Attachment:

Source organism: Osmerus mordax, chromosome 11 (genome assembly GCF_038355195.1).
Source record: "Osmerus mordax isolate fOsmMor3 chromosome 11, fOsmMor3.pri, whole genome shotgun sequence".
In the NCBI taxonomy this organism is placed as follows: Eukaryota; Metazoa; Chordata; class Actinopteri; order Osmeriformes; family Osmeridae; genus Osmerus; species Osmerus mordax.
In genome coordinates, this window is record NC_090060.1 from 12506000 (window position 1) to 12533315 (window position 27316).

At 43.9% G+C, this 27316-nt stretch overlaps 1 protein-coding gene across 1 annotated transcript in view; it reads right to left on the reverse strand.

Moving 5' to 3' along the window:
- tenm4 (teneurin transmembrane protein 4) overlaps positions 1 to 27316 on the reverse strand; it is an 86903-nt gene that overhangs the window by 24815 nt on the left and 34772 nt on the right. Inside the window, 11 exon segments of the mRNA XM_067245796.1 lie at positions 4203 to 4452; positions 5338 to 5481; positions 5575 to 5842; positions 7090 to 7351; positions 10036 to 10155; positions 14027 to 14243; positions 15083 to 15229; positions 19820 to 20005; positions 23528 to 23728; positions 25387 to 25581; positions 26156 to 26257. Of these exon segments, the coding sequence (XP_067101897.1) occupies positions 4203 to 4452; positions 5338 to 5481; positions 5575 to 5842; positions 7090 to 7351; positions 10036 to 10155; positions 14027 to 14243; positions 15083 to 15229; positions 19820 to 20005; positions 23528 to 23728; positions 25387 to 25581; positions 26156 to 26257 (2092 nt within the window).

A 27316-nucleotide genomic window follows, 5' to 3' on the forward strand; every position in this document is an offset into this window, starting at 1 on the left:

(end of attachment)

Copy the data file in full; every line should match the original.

Source organism: Osmerus mordax, chromosome 11 (genome assembly GCF_038355195.1).
Source record: "Osmerus mordax isolate fOsmMor3 chromosome 11, fOsmMor3.pri, whole genome shotgun sequence".
In the NCBI taxonomy this organism is placed as follows: Eukaryota; Metazoa; Chordata; class Actinopteri; order Osmeriformes; family Osmeridae; genus Osmerus; species Osmerus mordax.
In genome coordinates, this window is record NC_090060.1 from 12506000 (window position 1) to 12533315 (window position 27316).

At 43.9% G+C, this 27316-nt stretch overlaps 1 protein-coding gene across 1 annotated transcript in view; it reads right to left on the reverse strand.

Moving 5' to 3' along the window:
- tenm4 (teneurin transmembrane protein 4) overlaps positions 1 to 27316 on the reverse strand; it is an 86903-nt gene that overhangs the window by 24815 nt on the left and 34772 nt on the right. Inside the window, 11 exon segments of the mRNA XM_067245796.1 lie at positions 4203 to 4452; positions 5338 to 5481; positions 5575 to 5842; positions 7090 to 7351; positions 10036 to 10155; positions 14027 to 14243; positions 15083 to 15229; positions 19820 to 20005; positions 23528 to 23728; positions 25387 to 25581; positions 26156 to 26257. Of these exon segments, the coding sequence (XP_067101897.1) occupies positions 4203 to 4452; positions 5338 to 5481; positions 5575 to 5842; positions 7090 to 7351; positions 10036 to 10155; positions 14027 to 14243; positions 15083 to 15229; positions 19820 to 20005; positions 23528 to 23728; positions 25387 to 25581; positions 26156 to 26257 (2092 nt within the window).

A 27316-nucleotide genomic window follows, 5' to 3' on the forward strand; every position in this document is an offset into this window, starting at 1 on the left: